Scottish Winter Equipment By Andy
The equipment that I use in Scotland has evolved a lot since I first started going there to winter climb. On my first trip I remember having some old straight shafted DMM venmon ice axes and a set of really old heavy solid gate carabiners. The only thing that I brought that was cutting edge at the time was some Scarpa Frenzy Boots which at the time were super light but by today’s standards are pretty heavy.
Scottish winter equipment requires a rather large range of equipment as what I carry with me will change drastically depending on the route that I intend to do. If it was a technical mixed route in the Cairngorms then I need a large rock rack, if it is a long ice route on Ben Nevis I will need a lot of Ice screws or if it is an easy gully climbing or long ridge route I may be able to get away with a short 30m rope and a handful of nuts.
What I have listed here is everything that goes in my duffle when I head north and then the situation I would use it in.
I only carry one pair of boots with me up to Scotland and that is the La Sportiva Batura 2.0, these are a super gaiter boot that are super warm and waterproof. I have tried more traditional leather boots like La Sportiva Nepals or Scarpa Mont Blancs and while they are super durable I find that if you are out for a long time they are just not warm enough. They are heavy as well. I have also experimented with Super light weight alpine boots such as the La Sportiva Ice cubed or the Scarpa Rebel Lite and while these are great for climbing in they are not really warm enough for Scottish winter.
New generation super gaiter boots give you the benefit of being both super warm and super waterproof the only downside being that they are not quite as durable as the traditional leather boots. As mentioned I am currently using La Sportiva Baturas 2.0 but other similar types are just as good like the Scarpa Phantom Techs. When it comes to foot wear I am loathed to give recommendations as it is so dependable on the foot. I have very long and narrow feet which Sportiva fit very well. If you have wider feet then Scarpa will probably fit you better. Make sure you try them on.
The other thing to discuss with boots that sometimes confuses people is the B1, B2 and B3 rating systems that are often cited on websites. The system was a measure of how stiff a boot is and what “crampon compatibility” they have. The system was developed by Scarpa in the 1980’s however I believe that it is now a little obsoleted as boots and crampon compatibility have evolved and the UK are the only country that spout these B ratings. I have put the same crampons on running trainers as I have high end mountaineering boots. The real thing to look at is wether the boot has a front toe welt. If it does it will be a very stiff boot designed for steep ice and mixed climbing. If it doesn’t and only has a back heel welt then it will be more flexible therefore better for walking and less extreme climbing, up to about Scottish 4. You can also buy crampons that will fit normal walking boots or trainers however normal walking boots are going to be a bit too cold for Scottish winter climbing and would not allow you to climb, although would be fine for just walking. Make sure you test you boots and crampon compatibility in the store before buying.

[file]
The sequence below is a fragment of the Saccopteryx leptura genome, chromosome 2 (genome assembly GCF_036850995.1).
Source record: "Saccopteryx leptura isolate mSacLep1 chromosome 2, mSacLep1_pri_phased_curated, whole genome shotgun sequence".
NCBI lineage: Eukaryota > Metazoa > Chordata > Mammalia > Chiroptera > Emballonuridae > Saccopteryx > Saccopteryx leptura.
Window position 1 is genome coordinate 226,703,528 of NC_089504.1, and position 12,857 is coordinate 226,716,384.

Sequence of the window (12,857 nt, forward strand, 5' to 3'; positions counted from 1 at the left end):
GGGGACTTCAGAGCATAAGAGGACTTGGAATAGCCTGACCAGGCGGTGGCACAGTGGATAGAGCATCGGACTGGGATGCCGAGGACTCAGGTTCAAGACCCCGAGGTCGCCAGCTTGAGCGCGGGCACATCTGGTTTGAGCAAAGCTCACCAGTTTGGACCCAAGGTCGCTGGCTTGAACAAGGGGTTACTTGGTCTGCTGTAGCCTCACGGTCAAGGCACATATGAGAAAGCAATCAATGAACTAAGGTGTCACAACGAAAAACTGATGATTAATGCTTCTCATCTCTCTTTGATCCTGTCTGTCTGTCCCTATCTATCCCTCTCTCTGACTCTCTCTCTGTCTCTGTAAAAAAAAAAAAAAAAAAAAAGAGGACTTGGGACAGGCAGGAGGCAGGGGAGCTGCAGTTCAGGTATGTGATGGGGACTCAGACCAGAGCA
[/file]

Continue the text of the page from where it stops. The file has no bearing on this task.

So I usually take two sets of Ice axes up to Scotland and a walking axe. Currently I use Petzl Nomics for hard ice lines and technical mixed routes, Black Diamond Vipers for mid grade technical routes that may require some long snow gullies and then a hardwearing walking axe.
All ice axes have a slightly different swing to them due to there design and angles. If you are interested in the maths of how these are worked out then I would suggested reading the “Art of Ice Climbing” published by “Blue Ice”. Because all ice axes have a different swing then try you best to borrow or use friends before buying. Sounds funny but if the swing or weight is off for you and you spend 4 or 5 hours swing it over your head it can tire yourself out pretty quickly. This is why I have both Comics and Vipers as Nomics are much more comfortable if you are swing them over your head for hours but useless for staggering up long snow slopes hence the Vipers.
I have climbed leashes know for over 8 years and has become the standard, I wouldn't even entertain the idea of using a hand leash as it just restricts your movement so much. I do however use a Black Diamond spring leash to get over the insecurity of dropping a tool.